How is lung cancer diagnosed?
The majority of lung cancer cases are discovered too late for effective therapy.
At the time of diagnosis, lung cancer had already spread (metastasized) in more than half of patients.
Early diagnosis is difficult because many of the common symptoms of lung cancer
are similar to those of smokers' lung (chronic obstructive pulmonary disease or COPD).
In addition to this, most lung cancer patients will also have COPD because
both conditions are mainly caused by smoking. However, only 1 or 2 per cent of COPD patients will go on to develop
lung cancer .
The first investigation is a chest X-ray. For a lung tumor to be seen on a standard X-ray, it must have
a diameter of at least one centimeter. However, the initial malignant cell has split (or doubled) 36 times
by the time a tumor reaches this size. It is obvious thatlung cancer is a disease that is typically identified
late in its normal course because death typically happens after 40 such cell divisions.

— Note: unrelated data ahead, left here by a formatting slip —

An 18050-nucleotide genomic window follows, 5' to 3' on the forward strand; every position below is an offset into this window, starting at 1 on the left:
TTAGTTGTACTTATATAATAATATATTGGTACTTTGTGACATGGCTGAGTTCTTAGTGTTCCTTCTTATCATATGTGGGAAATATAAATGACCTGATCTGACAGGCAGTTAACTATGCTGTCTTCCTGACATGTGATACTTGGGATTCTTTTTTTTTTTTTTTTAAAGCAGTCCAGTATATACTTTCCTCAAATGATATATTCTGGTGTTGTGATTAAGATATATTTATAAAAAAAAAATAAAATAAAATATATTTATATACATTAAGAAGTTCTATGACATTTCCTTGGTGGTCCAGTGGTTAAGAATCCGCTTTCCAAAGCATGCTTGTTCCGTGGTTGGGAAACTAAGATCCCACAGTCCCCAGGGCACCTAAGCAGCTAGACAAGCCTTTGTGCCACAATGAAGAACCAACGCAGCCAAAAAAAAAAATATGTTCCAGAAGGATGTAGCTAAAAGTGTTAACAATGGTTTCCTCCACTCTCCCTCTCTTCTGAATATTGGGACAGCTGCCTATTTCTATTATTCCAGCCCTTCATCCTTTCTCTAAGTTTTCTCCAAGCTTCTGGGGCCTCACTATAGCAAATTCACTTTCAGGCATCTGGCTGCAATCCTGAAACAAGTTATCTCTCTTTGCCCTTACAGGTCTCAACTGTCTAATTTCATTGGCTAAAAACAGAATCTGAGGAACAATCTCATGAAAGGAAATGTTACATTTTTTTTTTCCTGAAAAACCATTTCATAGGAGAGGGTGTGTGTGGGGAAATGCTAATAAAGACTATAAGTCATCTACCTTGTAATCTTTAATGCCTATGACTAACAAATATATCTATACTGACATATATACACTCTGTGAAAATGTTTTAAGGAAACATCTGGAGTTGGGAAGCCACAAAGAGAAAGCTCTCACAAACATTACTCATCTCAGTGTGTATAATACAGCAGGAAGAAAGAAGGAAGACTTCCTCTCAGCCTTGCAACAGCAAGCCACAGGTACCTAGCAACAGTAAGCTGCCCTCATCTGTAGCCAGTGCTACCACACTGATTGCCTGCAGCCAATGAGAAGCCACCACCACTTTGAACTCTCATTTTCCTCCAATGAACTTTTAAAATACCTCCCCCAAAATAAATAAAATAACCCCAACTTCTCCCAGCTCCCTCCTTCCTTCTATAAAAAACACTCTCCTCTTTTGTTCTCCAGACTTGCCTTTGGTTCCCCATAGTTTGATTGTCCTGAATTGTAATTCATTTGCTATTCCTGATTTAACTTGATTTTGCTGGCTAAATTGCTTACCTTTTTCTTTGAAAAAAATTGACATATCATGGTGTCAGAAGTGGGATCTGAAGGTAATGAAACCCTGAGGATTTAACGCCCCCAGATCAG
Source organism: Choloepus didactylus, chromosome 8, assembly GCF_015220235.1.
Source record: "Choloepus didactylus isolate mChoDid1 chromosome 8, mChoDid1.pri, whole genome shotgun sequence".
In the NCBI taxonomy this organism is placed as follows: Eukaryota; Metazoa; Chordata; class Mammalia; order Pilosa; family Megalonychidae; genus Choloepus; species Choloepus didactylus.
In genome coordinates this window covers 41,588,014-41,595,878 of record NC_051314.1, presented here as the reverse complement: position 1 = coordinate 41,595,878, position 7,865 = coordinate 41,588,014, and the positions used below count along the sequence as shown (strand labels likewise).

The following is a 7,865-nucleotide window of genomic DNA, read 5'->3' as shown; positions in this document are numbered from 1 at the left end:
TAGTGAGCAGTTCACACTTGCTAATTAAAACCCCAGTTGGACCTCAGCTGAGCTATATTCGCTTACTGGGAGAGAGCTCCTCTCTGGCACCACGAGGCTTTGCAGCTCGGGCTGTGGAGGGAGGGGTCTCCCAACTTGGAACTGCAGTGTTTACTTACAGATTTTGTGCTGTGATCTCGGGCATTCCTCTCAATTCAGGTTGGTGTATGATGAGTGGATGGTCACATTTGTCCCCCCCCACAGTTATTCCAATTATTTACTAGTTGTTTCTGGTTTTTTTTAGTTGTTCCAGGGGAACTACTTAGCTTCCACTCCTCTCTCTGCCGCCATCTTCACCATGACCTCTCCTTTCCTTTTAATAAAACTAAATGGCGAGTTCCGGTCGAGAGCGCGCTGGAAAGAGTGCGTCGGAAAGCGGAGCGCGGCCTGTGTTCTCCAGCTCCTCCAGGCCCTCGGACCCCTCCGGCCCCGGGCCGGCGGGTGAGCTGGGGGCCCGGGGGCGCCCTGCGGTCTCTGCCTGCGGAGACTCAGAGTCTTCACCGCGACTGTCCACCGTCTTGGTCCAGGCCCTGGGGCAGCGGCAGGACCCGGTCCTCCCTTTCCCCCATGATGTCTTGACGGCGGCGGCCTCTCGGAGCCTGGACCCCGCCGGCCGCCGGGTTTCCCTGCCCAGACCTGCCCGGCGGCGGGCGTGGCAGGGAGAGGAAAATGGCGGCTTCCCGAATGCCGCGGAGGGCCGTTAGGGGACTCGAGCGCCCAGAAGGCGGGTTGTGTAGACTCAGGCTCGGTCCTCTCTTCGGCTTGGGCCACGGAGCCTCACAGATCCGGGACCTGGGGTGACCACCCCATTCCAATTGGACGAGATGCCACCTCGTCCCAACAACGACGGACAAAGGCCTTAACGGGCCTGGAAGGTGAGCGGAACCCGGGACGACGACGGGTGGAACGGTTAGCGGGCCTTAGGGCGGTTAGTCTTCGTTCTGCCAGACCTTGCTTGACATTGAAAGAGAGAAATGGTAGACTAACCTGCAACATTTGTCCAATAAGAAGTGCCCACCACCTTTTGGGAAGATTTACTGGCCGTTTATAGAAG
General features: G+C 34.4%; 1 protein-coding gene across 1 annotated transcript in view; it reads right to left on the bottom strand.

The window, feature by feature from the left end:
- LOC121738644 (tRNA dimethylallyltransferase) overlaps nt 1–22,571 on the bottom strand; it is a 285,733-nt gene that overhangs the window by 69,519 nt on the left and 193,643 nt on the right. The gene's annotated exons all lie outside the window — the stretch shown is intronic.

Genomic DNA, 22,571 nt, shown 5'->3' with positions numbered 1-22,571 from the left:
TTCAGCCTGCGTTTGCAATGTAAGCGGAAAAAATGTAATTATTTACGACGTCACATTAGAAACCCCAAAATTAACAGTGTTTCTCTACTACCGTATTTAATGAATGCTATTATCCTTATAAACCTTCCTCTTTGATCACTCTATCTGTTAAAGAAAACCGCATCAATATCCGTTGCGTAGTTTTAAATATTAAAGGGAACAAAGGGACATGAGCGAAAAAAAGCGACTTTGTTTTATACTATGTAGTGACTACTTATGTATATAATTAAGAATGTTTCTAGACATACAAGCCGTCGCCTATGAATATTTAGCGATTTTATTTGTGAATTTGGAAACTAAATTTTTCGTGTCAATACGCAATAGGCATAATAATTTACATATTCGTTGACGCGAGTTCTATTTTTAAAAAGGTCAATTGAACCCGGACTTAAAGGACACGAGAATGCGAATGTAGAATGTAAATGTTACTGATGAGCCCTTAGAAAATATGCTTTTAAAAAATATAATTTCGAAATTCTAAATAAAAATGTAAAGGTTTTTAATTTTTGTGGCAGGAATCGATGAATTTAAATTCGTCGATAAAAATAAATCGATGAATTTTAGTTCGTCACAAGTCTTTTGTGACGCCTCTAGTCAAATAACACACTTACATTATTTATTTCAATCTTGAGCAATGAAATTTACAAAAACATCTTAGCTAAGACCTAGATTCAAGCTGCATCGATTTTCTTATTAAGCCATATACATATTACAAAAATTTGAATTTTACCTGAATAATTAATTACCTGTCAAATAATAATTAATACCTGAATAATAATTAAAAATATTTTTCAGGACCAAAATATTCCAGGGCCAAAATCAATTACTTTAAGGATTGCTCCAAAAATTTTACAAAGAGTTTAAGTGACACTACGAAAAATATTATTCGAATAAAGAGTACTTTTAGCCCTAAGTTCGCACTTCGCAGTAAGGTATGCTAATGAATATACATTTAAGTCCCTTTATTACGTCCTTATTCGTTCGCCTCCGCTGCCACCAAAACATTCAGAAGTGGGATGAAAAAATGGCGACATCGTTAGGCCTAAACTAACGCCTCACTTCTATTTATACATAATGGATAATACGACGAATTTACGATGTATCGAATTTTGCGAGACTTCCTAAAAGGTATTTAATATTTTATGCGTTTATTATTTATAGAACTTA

Additional exams and certain straightforward blood tests could also be performed..
The best test for tumors in the major bronchi (air passageways) in the center of the chest is bronchoscopy,
which involves direct examination of the inside of the breathing tubes with a tiny fiber-optic device under
Depending on the site of the cancer, a biopsy will be obtained either by a bronchoscopy or a needle biopsy.
Needle biopsy is better for cancers near the periphery of the lungs (ie closer to the ribs than the centre of
the chest), beyond the reach of the bronchoscope.
Sputum, the substance that is coughed up from the respiratory system, is typically also tested for cancer
cells, which can eliminate the need for a biopsy..
A CT scan provides more information about how much the tumour may have spread.
Based on how a pathologist observes the tumors when they are inspected under a microscope, there are three primary
forms of lung cancer :
- small cell carcinoma
- squamous cell carcinoma
These conditions (such as non-small cell cancer) respond better to surgery or radiation (X-ray treatment).
Therefore, a tiny tissue sample (biopsy) is required for the pathologist to evaluate. This will demonstrate
the sort of cell that is implicated and prove that the cancer diagnosis was made correctly.